Revisiting this comment, it reminds me of French and similar languages, where the literal translation is "do you have hunger / thirst ?".
An example - are you guys hungry? - kyaa aap logon ko bhookh lagi hai? - [literal translation: do you people feel hunger?] source: I'm a native speaker. Using the literal translation of "are you people hungry?" - " kyaa aap log bhookhe hain?" - has different connotations [not used by natives in this context] and may not be as polite.
Ditto. Thanks for this valuable piece of socio-linguistic information. I am a New Yorker and the translation of āp log as "you people" sounds socio-linguistically off key. Since āp is supposed to show respect/formality, and around here, "you people" verges on impolite, if said to strangers, "you people" seems wrong. I think we avoid saying "you people" in more formal circumstances by saying "All of you" or even "you all". I think that in most of North America, people would say "you folks", but that would elicit smirks in NYC. I am beginning to hear "folks" replacing "people" a bit in the North East. I suppose it is an aspect of the homogenization of the American Language.
"You people" especially to Americans will have racial connotations (it's often a racist way white people refer to black people) and should be avoided. It should not be used here. Colloquially "you guys" or "you all(=ya'll)" would be acceptable, but the answer should use the standard English use of "you" in the plural id est "Are you(pl) thirsty?"
The problem here is that English has a different flavor all over the globe. It may sound loosely racist in the US (although I think it is a bit of a stretch), but that is not the case elsewhere I know of. Aren't we getting too politically correct by avoiding a very natural English expression.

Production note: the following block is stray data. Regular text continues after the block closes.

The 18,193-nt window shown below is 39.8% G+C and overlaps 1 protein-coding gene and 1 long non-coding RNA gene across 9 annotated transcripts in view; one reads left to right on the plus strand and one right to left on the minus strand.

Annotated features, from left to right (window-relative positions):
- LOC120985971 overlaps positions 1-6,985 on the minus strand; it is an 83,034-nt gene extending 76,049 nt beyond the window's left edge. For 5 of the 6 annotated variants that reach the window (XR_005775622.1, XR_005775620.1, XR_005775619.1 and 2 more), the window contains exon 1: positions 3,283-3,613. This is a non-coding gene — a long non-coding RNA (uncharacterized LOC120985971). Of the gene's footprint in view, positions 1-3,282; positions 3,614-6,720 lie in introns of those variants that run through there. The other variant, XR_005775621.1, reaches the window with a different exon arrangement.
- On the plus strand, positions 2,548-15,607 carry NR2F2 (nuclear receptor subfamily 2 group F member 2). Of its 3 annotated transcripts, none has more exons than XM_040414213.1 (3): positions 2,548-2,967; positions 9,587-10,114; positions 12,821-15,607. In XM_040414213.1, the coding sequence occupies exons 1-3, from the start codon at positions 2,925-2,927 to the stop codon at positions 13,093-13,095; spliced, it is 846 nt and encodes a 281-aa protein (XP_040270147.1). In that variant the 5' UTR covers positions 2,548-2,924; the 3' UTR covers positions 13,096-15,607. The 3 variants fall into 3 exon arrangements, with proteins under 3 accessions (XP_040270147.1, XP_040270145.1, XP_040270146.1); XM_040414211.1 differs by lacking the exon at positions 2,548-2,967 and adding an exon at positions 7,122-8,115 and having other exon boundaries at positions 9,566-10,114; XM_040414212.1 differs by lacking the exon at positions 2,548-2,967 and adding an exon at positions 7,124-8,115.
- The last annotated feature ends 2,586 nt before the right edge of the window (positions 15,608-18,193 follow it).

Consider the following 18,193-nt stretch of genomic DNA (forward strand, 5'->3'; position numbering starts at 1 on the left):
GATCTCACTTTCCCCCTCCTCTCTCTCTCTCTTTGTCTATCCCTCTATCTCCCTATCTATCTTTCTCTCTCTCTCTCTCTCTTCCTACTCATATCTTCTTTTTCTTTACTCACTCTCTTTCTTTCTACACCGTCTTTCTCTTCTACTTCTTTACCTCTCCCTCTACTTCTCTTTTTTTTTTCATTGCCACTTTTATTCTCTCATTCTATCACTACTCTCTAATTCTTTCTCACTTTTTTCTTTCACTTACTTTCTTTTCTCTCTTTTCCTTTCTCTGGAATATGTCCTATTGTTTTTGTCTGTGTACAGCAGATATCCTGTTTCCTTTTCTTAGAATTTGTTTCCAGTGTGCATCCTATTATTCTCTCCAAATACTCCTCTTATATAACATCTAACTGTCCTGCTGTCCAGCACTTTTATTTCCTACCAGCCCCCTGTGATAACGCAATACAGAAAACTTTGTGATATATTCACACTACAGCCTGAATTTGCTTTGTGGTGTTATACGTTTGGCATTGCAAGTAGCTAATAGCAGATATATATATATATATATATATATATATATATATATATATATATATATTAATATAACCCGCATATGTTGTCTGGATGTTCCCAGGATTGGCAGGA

But I agree that they should also accept the alternative you suggested, even the 'ya'll' :)
If you meet speakers of Indian English, they naturally address any group as "you people" or, if they are a member of the group, "we people." It's standard practice in their dialect of English, and shows the influence of Indic grammar.
It's better to get used to encountering the most prevalent forms used in Indian English than to insist on American or British English as the standard. What an irony it would be to engage in cultural imperialism in the name of political correctness.
Not sure if it's racist (I think that really depends on the context), but I (in the US) perceive "you people" as quite rude. A typical context is "What's wrong with you people?" -- and of course whether it's racist or not depends on who the "people" are. (I have in mind DMV employees or telephone customer-service agents.)
I agree and disagree!
I believe that "you people" is a pretty standard phrasing in American English. In the early 90s there was a politician who once used the phrase to address African-Americans in a way that was contextually demeaning. Geneally, I think it's acceptable, though a bit brusque -- and I would advise a student of English to avoid using it to address a group of African-Americans! However, it's probably the most natural translation for "aap log."
"You (pl)" would be accurate and acceptable.
"You all" may be less problematic, though I think that "you all" would only be used in a situation where the speaker wanted to emphasize that they are addressing the entirety of a group.
"Y'all" itself is more flexible, and I use it constantly, but it may be too informal to serve as a translation of "aap log."
"You guys" is also too informal. Further, it is insensitive to gender, and in some contexts comical.